Dreaming of five cups,

Each filled with a different longing:

That Love be recognized,

Silence (mutual) permeating

Open heart facing me, a mirror

Reflecting, Sharing from deep waters

Flowing expression (received and fully given).

“I’ll spin you back into Love,” says Hafiz,

While the skin around my mouth,

Turning into topaz in sunlight

Reaches upward toward the sky.

Smiling now,


What I want is to share my experience

Of the Divine in small, ordinary



Living fully into my longing

Like the blissful drink of water under bright, burning sunlight

And Gratitude

That the dance of the sacred is infinite and swirling in every molecule

Forming my body’s perfect imprint in this world.

Conscious Discipline and Planting a Compass of Love…

I wrote a few months ago on Discipline as an Act of Love and continue to muse about loving ways to share life lessons with a two-year old (and beyond). I came back to Adi Da’s book on conscious parenting, Look at the Sunlight on the Water, and wanted to share excerpts from some of his teachings.

  • Conscious discipline has to be grounded in a meaningful practice. There has to be a consistent ground to which we can return, and from which we can draw, in moments when redirection is required. A deep breath, a reconnection with intention, a slowing down of words as I speak…This is when I feel most content with moments of discipline and redirection.
  • Discipline can be an expression of bodily happiness instead of the more typical expressions of annoyance, frustration, anger, impatience. Instead of creating the conditions for shame and guilt and a sense of pervasive ‘wrongness,’ we can attract our children to behave with love and kindness as the root when we embody it ourselves (even when we are horrified that our child just pulled another child’s hair out!)
  • We don’t have to bind energy and attention around a behavior as a ‘problem.’ Instead, it just is as it is – and we can focus more on how this moment of redirection is an opportunity for growth.
  • Discipline can be a “bodily demonstration of forceful love.” This takes practice. How can we be swift, direct, clear and firm, while also embodying the vast force of love? Instead of anger rooted in resistance, how can we embody patience rooted in acceptance, while also being firm and direct enough to be heard?
  • We can make a positive calling for higher wisdom and maturity. Rather than moralizing or a ‘verbal attack,’ how can we make our moments of discipline an expression of a loving demand for greater presence? Without suggesting our children should be ‘more’ or different – how can we call them towards embodying kindness and patience? I ask the question because I am walking into the answer. Sometimes I find the mark. Sometimes I miss it miserably. This is part of my practice. Hold the intention and let what comes, come.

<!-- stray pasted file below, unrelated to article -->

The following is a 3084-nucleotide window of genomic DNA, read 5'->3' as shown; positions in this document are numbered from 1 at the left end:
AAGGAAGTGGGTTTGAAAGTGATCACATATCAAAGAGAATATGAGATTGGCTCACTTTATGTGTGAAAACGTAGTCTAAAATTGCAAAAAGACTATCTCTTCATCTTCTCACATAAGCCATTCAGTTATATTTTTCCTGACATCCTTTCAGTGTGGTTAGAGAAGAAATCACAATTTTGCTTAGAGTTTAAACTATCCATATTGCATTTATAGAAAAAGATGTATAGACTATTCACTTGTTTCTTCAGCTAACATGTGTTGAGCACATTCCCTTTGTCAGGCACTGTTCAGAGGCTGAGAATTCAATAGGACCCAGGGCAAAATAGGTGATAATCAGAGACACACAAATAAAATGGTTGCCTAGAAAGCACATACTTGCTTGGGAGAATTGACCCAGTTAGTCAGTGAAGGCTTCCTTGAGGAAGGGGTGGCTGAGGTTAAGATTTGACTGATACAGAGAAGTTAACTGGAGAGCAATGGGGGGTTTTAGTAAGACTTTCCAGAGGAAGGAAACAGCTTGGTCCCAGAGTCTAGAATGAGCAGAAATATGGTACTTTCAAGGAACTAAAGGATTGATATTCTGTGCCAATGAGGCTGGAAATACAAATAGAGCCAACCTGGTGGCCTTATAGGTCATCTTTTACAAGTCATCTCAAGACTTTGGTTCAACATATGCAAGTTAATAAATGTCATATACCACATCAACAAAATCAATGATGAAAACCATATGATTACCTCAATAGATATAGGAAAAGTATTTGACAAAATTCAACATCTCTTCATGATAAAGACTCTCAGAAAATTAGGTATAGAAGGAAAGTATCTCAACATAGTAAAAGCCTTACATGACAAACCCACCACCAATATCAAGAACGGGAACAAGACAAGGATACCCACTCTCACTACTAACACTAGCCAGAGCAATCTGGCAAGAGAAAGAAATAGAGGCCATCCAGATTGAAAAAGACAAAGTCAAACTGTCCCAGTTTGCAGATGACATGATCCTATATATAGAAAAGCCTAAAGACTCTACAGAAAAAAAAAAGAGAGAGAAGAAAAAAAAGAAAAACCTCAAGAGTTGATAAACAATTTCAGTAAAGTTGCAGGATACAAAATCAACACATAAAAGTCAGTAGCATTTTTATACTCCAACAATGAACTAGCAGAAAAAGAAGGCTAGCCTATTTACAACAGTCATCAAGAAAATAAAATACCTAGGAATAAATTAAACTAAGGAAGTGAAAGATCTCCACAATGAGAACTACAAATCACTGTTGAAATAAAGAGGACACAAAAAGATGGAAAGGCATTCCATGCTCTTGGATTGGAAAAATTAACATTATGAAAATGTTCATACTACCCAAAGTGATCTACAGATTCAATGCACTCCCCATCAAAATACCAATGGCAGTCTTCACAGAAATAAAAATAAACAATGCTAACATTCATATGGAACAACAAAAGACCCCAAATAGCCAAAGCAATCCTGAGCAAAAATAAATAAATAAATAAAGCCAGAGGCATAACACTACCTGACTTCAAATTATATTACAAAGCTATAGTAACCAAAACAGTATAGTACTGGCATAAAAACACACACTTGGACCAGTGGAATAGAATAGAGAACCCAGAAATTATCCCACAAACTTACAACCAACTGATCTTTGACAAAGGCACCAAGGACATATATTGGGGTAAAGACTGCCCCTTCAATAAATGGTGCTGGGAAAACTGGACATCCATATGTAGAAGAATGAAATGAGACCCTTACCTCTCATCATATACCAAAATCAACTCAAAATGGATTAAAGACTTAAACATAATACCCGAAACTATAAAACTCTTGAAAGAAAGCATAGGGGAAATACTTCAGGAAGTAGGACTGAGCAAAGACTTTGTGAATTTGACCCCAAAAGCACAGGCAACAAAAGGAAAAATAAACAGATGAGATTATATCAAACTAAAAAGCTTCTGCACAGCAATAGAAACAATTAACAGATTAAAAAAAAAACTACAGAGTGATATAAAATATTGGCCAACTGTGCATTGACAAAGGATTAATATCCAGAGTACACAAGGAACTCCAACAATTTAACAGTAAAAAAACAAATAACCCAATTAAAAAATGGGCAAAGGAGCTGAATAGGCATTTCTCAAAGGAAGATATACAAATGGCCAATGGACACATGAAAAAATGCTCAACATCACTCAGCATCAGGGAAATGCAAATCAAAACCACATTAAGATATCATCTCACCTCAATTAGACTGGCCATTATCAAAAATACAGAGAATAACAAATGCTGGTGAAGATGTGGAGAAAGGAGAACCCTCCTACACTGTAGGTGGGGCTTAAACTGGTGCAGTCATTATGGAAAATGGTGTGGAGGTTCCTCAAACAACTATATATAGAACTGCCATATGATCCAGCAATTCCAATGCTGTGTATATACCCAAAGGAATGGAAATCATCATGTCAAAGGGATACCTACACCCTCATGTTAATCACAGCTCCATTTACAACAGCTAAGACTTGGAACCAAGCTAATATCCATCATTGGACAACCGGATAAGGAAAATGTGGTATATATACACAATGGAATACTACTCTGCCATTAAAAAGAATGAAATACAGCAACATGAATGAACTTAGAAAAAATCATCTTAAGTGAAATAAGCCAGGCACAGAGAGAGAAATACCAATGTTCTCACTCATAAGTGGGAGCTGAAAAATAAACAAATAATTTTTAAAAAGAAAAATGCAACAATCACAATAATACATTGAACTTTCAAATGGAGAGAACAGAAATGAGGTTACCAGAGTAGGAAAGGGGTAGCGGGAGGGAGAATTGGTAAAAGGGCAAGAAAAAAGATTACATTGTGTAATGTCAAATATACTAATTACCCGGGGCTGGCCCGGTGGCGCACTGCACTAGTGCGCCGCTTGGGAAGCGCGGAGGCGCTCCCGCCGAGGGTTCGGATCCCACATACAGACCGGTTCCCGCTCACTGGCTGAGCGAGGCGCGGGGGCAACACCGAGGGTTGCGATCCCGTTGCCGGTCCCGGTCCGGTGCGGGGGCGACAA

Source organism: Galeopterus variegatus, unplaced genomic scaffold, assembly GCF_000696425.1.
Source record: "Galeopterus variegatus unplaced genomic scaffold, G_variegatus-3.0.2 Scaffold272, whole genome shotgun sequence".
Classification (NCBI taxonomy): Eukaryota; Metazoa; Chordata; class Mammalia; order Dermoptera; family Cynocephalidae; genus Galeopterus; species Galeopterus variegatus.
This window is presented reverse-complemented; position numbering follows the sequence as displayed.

• Our actions and our words can establish our children in a condition of equanimity.This means we also have to establish ourselves in an ongoing condition of equanimity.
  • Express a profound commitment to staying in relationship. Rather than push away or isolate, stay in relationship with one another just as you stay in relationship with what is. Talk it through. Slow down. Take time to step away together and have a teaching moment. A ‘time out’ can still be time with a parent at the side: time for reflection, talking over what happened, taking a step back to reflect on how we want to act moving forward. Before re-entering a situation there can be support, love, the re-assurance of not being alone, while also having taken time to go over what is expected in order to continue.

If the flow of our homes and relationships can be rooted in equanimity, then the ground of kindness can flourish. From equanimity grows the ability to truly serve others and feel outwards beyond oneself. For me, this is the aim of ‘discipline:’ the condition for a life of service and contentment, where one chooses what one does not because it is the status quo and not because “I told you so” – but because the thoughtful seeds of an inner and abiding compass rooted in love have been planted.



Discipline is an Act of Love

And now:  Discipline.  And I mean it not in the way it is traditionally understood. (Don’t most of you cringe a bit at the word?  Isn’t it often associated with the uncomfortable space of trying to set boundaries, enforce limits, find a hardline?  Does anyone else have memories of teachers holding up the wooden paddle in threat?).

It feels like a huge bite to chew on, but something I have to wrestle with as my son becomes his own personality: freer and freer into his own responses and preferences.  I ask myself over and over again, how can I parent in a way that creates the conditions for equanimity, balance and service to others and one’s environment?  How to transmit and translate all my personal musings and practice into tangible parenting strategy? How to foster sensitivity rather than hyperactivity?  And even more so, how to invite children into a realm of mystery, reverence and self-transcendence?

Enter Structure.  Enter Discipline.  Enter Love.

The word discipline comes from the Latin disciplina, meaning “instruction given, teaching, learning, knowledge.” When I engage discipline in this way, I can feel into the possibility of daily disciplines pointing towards greater teachings I’d like to impart. Beyond the ‘hardline’ and the ‘boundary,’ is there not a realm of discipline that draws on the great wisdom traditions?  Calls forth our most realized understandings of relationship and love?  I keep searching for the inspiring examples while out with Rowan: the patient, present parents holding space for challenge and growth while still speaking from a place of love and respect (and I do see you!) – but am often confused when faced with the somewhat prevalent examples of yelling and shaming.